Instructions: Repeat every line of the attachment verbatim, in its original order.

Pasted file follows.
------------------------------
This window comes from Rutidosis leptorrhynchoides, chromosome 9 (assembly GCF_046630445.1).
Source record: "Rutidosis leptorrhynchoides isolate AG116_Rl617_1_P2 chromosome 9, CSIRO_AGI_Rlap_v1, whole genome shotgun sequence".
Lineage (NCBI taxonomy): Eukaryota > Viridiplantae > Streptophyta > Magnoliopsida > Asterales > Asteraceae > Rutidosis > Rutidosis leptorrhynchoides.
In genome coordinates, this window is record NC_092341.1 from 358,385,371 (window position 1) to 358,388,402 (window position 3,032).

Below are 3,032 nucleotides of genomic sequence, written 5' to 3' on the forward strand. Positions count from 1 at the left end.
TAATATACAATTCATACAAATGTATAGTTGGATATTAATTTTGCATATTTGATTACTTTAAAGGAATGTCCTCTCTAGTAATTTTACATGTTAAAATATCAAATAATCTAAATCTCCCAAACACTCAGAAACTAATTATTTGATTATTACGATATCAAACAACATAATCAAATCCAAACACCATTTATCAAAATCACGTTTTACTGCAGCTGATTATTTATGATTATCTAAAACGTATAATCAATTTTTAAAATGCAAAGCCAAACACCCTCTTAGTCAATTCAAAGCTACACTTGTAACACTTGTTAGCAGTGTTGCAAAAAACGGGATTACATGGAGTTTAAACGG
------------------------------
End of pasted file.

This window comes from Rutidosis leptorrhynchoides, chromosome 9 (assembly GCF_046630445.1).
Source record: "Rutidosis leptorrhynchoides isolate AG116_Rl617_1_P2 chromosome 9, CSIRO_AGI_Rlap_v1, whole genome shotgun sequence".
Lineage (NCBI taxonomy): Eukaryota > Viridiplantae > Streptophyta > Magnoliopsida > Asterales > Asteraceae > Rutidosis > Rutidosis leptorrhynchoides.
In genome coordinates, this window is record NC_092341.1 from 358,385,371 (window position 1) to 358,388,402 (window position 3,032).

Below are 3,032 nucleotides of genomic sequence, written 5' to 3' on the forward strand. Positions count from 1 at the left end.
TAATATACAATTCATACAAATGTATAGTTGGATATTAATTTTGCATATTTGATTACTTTAAAGGAATGTCCTCTCTAGTAATTTTACATGTTAAAATATCAAATAATCTAAATCTCCCAAACACTCAGAAACTAATTATTTGATTATTACGATATCAAACAACATAATCAAATCCAAACACCATTTATCAAAATCACGTTTTACTGCAGCTGATTATTTATGATTATCTAAAACGTATAATCAATTTTTAAAATGCAAAGCCAAACACCCTCTTAGTCAATTCAAAGCTACACTTGTAACACTTGTTAGCAGTGTTGCAAAAAACGGGATTACATGGAGTTTAAACGG